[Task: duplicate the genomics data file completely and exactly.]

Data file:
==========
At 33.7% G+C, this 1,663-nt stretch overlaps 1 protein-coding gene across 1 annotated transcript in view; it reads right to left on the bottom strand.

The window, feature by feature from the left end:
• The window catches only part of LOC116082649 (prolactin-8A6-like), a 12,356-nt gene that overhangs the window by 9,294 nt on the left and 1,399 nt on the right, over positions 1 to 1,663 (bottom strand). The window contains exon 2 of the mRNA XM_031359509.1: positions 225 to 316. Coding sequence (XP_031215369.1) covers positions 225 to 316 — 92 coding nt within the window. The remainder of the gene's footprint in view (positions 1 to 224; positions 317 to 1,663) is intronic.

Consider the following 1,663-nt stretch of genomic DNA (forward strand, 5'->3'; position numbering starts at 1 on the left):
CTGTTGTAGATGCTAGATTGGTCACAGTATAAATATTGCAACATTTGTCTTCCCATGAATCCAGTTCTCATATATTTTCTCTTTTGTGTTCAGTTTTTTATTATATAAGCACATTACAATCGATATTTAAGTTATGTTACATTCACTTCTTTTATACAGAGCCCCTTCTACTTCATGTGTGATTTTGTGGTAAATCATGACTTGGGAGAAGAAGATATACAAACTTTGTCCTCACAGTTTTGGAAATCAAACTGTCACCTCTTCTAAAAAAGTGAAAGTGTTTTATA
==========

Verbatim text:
At 33.7% G+C, this 1,663-nt stretch overlaps 1 protein-coding gene across 1 annotated transcript in view; it reads right to left on the bottom strand.

The window, feature by feature from the left end:
• The window catches only part of LOC116082649 (prolactin-8A6-like), a 12,356-nt gene that overhangs the window by 9,294 nt on the left and 1,399 nt on the right, over positions 1 to 1,663 (bottom strand). The window contains exon 2 of the mRNA XM_031359509.1: positions 225 to 316. Coding sequence (XP_031215369.1) covers positions 225 to 316 — 92 coding nt within the window. The remainder of the gene's footprint in view (positions 1 to 224; positions 317 to 1,663) is intronic.

Consider the following 1,663-nt stretch of genomic DNA (forward strand, 5'->3'; position numbering starts at 1 on the left):
CTGTTGTAGATGCTAGATTGGTCACAGTATAAATATTGCAACATTTGTCTTCCCATGAATCCAGTTCTCATATATTTTCTCTTTTGTGTTCAGTTTTTTATTATATAAGCACATTACAATCGATATTTAAGTTATGTTACATTCACTTCTTTTATACAGAGCCCCTTCTACTTCATGTGTGATTTTGTGGTAAATCATGACTTGGGAGAAGAAGATATACAAACTTTGTCCTCACAGTTTTGGAAATCAAACTGTCACCTCTTCTAAAAAAGTGAAAGTGTTTTATA